This last week I heard that a friend and mentor had passed. Deep love at times reveals deep sadness, but this means we have experienced joy, too!
Out of tragedy can come unexpected blessings!
My accident was devastating to me. I lost all confidence. I often felt overwhelming sadness and powerlessness. People would stay away because they didn’t know what to say, how to help and, as the recovery dragged on, it became harder for others to understand why I didn’t just “pull up my boot straps and get on with it”.
Yet true love never judges. It is unconditional and tirelessly compassionate even when we don’t understand another’s journey. My friend never wavered in her steadfast support, showing up “coincidentally” when I would be at my saddest point, or there to laugh when joy came unexpectedly in that pain.
This good friend taught me the importance of being present, truly present, with those you love.
Because as Goethe says … “That which matters most should never be at the mercy of that which matters least.”
My friend and mentor that passed this week came into my life only because of my accident. What I thought was one of the worst moments of my life turned out to be a great blessing.
As you know in my book, “Falling into the Rhythm of Life: Life Lessons Straight from the Horse’s Mouth”, I co-authored this with my horses. Yet this would not have happened had it not been for my friend and mentor Wendy, whom I met when I visited the Horse Spirit Connections centre where she and Andre opened their home and hearts to me. Through their workshops and the spirit of the horses there, I began a journey of awakening, not only from the “sleep” of my concussion, but literally changed my brain and resurrected hope I had not felt since my accident.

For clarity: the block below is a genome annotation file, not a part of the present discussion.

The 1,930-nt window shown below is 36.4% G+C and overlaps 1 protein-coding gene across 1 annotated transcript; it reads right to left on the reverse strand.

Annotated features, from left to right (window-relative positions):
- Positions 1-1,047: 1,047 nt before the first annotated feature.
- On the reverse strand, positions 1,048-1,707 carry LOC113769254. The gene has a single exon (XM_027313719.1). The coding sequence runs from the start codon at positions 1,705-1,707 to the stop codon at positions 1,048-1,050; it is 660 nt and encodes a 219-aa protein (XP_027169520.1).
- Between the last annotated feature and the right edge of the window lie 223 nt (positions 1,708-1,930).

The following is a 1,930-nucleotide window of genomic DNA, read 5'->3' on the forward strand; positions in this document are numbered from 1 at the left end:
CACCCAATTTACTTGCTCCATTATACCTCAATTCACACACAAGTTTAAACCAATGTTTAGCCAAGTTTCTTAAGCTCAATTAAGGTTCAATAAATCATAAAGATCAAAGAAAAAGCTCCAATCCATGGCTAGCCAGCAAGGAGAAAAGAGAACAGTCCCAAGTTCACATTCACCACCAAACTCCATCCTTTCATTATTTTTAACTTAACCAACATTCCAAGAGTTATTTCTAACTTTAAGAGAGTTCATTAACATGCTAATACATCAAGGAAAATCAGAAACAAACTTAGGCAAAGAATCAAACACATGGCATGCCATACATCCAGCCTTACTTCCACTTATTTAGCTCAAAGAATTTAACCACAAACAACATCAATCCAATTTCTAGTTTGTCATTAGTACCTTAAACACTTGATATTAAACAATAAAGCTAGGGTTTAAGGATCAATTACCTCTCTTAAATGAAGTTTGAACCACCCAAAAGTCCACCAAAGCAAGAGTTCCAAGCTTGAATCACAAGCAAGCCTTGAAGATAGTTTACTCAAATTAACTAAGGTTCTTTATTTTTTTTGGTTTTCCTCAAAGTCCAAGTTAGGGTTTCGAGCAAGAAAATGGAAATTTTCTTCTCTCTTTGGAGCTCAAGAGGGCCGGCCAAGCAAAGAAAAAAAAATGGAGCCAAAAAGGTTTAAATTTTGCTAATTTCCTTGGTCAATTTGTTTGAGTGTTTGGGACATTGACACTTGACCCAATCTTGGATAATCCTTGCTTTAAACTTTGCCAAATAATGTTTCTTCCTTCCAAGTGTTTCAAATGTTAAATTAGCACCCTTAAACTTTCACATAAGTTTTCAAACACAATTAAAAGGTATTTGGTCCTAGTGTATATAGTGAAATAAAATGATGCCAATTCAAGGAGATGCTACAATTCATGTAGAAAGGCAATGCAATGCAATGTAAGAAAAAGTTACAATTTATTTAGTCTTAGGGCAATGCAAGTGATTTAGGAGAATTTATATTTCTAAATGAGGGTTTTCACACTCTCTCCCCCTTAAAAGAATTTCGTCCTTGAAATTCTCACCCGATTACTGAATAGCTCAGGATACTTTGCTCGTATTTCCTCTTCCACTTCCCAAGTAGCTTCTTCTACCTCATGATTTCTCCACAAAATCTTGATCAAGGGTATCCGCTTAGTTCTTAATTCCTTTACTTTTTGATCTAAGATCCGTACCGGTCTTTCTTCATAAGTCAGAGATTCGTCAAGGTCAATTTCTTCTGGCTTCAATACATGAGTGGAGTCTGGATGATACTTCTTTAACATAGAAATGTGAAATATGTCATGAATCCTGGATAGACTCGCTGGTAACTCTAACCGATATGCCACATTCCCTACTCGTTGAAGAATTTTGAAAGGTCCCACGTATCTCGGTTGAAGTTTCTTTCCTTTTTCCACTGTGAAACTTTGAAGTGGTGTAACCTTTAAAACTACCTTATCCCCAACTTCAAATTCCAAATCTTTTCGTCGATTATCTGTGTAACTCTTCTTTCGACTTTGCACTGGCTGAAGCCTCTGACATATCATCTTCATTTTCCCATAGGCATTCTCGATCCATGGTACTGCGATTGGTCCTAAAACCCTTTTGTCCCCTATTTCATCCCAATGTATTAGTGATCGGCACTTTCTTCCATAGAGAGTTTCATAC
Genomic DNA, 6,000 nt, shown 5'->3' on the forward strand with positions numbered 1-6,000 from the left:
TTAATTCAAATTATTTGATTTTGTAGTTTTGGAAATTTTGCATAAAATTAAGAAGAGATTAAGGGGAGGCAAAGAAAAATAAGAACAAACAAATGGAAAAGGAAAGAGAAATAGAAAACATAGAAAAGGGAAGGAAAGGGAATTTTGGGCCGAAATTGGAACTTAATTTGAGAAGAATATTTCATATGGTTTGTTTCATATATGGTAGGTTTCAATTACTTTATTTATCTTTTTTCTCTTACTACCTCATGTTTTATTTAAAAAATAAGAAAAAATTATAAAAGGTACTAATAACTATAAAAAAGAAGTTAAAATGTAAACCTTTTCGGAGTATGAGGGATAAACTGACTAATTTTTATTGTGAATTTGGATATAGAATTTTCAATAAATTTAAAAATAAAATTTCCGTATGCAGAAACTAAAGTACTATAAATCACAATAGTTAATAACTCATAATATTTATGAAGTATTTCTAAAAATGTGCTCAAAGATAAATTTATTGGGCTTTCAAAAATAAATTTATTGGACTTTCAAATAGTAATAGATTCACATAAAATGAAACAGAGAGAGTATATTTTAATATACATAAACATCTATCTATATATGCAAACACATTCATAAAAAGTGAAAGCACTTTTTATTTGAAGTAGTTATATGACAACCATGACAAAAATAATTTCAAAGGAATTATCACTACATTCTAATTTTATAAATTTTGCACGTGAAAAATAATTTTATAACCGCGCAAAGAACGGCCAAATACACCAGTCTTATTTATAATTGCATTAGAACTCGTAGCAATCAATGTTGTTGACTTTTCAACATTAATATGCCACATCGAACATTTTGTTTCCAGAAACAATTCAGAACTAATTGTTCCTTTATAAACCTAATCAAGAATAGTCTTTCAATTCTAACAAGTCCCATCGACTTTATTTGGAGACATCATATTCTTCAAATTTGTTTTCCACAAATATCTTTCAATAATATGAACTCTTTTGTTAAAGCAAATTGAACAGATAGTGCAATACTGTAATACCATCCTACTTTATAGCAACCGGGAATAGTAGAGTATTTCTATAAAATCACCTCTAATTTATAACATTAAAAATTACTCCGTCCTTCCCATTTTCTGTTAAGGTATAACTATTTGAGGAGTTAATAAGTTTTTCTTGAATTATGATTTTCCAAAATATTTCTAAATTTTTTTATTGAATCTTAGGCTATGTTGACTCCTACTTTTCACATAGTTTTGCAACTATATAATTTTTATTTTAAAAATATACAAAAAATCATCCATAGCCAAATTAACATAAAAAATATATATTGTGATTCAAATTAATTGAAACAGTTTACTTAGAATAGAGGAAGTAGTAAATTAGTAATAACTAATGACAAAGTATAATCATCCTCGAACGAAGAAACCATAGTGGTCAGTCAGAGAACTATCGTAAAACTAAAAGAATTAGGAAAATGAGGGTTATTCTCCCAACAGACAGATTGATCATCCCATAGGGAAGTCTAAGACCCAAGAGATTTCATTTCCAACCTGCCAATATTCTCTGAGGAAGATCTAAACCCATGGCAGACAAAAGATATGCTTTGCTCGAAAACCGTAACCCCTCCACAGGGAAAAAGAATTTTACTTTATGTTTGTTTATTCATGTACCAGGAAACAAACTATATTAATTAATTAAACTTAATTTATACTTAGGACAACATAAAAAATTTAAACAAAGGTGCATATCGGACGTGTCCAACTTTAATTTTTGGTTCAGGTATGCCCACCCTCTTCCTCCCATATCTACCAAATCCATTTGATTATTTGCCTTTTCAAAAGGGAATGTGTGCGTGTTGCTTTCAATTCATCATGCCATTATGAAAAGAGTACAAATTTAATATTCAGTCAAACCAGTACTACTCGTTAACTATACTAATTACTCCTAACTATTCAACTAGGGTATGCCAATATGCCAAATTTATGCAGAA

As I returned attend their workshops, I found I stuttered less, my words came easier to me, and love and grace entered in as Wendy introduced me to the ability of the horses to unconditionally, in silent moments, quiet the mind and renew the soul.
Many times we avoid those who have suffered great loss because we just don’t know what to say or how to express our deep sadness at their loss or struggles. Yet just your presence in the still silence is truly a way to show great love, caring and compassion.
I sat with my dad one Sunday afternoon after he was diagnosed with prostate cancer. I struggled to find words to express my love and how deeply I cared for him. I so desperately wanted to fix that which I could not fix. Then a song by Wynona Judd came into my head and the words that struck me were “I will be a witness in the silence when words are not enough.”
Be there. Just be there even if you feel uncomfortable. If you just can’t find the words, it doesn’t matter. It is your presence that shares your deepest love and intention. Stay steadfast in the days, months, and years that it may take to journey through their challenging times.
And remember, those we love never truly leave us. They live on in in the flow of tears and moments of laughter remembering the times you spent with them and in the joy and love you shared.
Life truly will never be the same. But I would rather have loved and lost than to never have loved at all. (Alfred Lord Tennyson).
Blessings, peace, and joy my friends! Love even at the risk of loss! God’s greatest gift is friendship and the love we share.